Just having a clear idea of what I wanted to do with certain key characters and story elements, as long as I’ve managed to play with their own rules, I’ve been discovering new possibilities for the story and the universe in which it takes place. Instead of trying to set the story in a specific “genre” and build from there, I’ve been taking elements from different genres that might help me to shape characters and their stories in the way I want to tell them. It has been incredibly exciting to realize that it allows me to give space naturally to so many things I’ve always wanted to do in a fantasy adventure.

The preview artwork has a look that mixes your style with a more “Eurocomics” flavor — there’s a clear Moebius influence, but I also see elements of some 2000 AD artists from the 1970s and ’80s in places, as well. The genre, too, is fantasy-oriented, which feels more European than most American comics. Is this your love letter to favorite comics of your youth?

It certainly is. When I was young, in my “teen years” it was very hard to find any sort of comics in Chile, as in those days we had no local publishers or major distribution for foreign comics books. But a couple bookstores had some European comics in album format (fascinating for a guy with a “visual approach”), from Spanish publishers mostly, and some from France and the U.S. There, I fell in love with books from Jodorowsky/Moebius, of course, and also from artists like Phillipe Drouillet, Richard Corben, Boucq, Juan Jimenez, Jim Steranko, and many others.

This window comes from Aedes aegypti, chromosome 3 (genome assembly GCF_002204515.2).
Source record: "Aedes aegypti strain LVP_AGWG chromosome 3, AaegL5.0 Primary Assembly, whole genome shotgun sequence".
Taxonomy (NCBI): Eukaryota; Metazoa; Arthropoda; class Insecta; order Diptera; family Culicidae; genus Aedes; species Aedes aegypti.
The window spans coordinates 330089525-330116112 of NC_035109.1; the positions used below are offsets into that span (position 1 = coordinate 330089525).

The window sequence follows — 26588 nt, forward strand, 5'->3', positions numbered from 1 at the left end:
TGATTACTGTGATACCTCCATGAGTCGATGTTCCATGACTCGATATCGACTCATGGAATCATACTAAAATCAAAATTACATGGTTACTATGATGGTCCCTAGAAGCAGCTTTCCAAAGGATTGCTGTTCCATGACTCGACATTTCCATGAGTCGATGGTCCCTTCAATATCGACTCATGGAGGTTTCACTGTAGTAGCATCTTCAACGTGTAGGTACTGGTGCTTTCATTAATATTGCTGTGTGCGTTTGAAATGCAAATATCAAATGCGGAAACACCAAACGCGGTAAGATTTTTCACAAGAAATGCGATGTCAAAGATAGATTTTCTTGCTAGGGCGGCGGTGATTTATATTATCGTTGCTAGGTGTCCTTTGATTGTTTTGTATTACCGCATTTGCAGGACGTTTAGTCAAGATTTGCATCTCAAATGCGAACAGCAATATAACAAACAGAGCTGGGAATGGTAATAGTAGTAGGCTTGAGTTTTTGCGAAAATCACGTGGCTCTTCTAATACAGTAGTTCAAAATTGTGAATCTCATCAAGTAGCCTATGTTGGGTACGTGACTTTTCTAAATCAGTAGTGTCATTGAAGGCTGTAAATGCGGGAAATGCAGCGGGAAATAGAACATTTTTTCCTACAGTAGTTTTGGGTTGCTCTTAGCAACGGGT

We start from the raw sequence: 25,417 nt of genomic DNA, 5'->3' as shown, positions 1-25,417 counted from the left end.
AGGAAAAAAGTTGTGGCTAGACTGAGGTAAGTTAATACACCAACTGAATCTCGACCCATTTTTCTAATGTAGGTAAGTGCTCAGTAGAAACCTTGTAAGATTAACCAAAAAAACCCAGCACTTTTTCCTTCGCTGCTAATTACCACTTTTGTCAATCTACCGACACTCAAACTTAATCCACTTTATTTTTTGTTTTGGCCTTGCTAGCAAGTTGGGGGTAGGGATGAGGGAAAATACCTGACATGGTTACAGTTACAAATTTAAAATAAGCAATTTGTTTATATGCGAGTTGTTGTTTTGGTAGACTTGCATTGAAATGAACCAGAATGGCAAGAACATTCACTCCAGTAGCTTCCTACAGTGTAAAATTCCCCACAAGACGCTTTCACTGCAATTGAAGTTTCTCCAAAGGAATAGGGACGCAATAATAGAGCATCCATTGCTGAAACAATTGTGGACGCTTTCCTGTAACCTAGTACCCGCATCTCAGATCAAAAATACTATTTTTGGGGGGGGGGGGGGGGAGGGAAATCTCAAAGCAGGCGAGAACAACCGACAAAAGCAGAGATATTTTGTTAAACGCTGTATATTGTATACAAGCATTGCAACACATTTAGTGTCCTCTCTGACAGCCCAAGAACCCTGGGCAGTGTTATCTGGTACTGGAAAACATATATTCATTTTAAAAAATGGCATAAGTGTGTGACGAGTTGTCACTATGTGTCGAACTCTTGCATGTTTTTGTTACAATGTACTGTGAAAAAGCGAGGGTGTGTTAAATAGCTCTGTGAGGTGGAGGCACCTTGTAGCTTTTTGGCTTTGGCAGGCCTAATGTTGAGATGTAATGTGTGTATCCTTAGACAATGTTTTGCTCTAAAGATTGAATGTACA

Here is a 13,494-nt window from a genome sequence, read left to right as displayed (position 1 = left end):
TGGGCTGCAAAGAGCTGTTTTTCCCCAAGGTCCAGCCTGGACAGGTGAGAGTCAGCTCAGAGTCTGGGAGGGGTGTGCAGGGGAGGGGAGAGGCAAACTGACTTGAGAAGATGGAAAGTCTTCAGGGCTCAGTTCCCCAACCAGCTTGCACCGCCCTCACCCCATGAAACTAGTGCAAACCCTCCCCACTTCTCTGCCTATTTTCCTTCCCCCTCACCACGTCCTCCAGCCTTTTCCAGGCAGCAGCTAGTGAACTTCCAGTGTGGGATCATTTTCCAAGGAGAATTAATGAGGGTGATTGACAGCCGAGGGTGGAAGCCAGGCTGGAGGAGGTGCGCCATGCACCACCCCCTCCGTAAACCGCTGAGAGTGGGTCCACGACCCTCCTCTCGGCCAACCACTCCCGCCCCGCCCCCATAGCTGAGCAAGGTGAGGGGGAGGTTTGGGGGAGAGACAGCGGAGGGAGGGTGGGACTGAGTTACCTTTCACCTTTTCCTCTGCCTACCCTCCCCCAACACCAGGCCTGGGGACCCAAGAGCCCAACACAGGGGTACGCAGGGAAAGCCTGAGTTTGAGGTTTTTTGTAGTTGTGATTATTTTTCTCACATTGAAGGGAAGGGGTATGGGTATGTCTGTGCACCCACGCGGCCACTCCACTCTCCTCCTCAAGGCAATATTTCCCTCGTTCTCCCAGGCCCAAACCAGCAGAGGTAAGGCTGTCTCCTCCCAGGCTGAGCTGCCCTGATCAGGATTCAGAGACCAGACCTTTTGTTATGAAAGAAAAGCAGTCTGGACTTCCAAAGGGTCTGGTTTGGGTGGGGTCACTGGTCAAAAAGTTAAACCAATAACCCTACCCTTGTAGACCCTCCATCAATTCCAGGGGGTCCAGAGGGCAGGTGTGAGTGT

And at the same time, I was an avid reader of books of all the sci-fi and fantasy classic masters: Ray Bradbury, Frank Herbert, Michael Moorcock, Gene Wolfe, Ursula K. LeGuin, Frederick Pohl, Jack Vance, and so on. So all their influences are what make for fertile ground in which this story has set its roots. But if I have to identify a patient zero that set the seed in my mind to one day try a story like this, it’ll probably was the reading of Moebius’ The Airtight Garage of Jerry Cornelius.

The world you’ve built for the series feels very big, for want of a better way to put it — an expansive space which you can use to approach familiar human emotions on a grand, (space) operatic scale. What are you trying to say with the story? Is there a personal core to it, beyond the adventure and mythical value? 

I want a big, operatic adventure background as a framework to dig into deep character explorations. I want to squeeze the world-building and come up with a rich visual environment for the story, something that may set a sense of magic, mystery, threat and adventure by itself, for both the characters and the reader just by “being there.”

But it’s the characters’ struggles with their values, goals, affections, principles and flaws what I’m interested the most to explore. Confrontations will let us dig into the tragedies of doubt, loss, or betrayal, and rather than overcoming your enemies, I want to explore what it means as a challenge or achievement to devote to ideals of hope, aware that they might never get accomplished.

Not sure yet what I’ll be able to come up with in the end, but part of this creative adventure will be to figure that out. So if you’ll join me in this uncertain and exciting ride, sincerely hope you all will have as much fun with it as I’ve been having so far.

SOURCE: Hollywood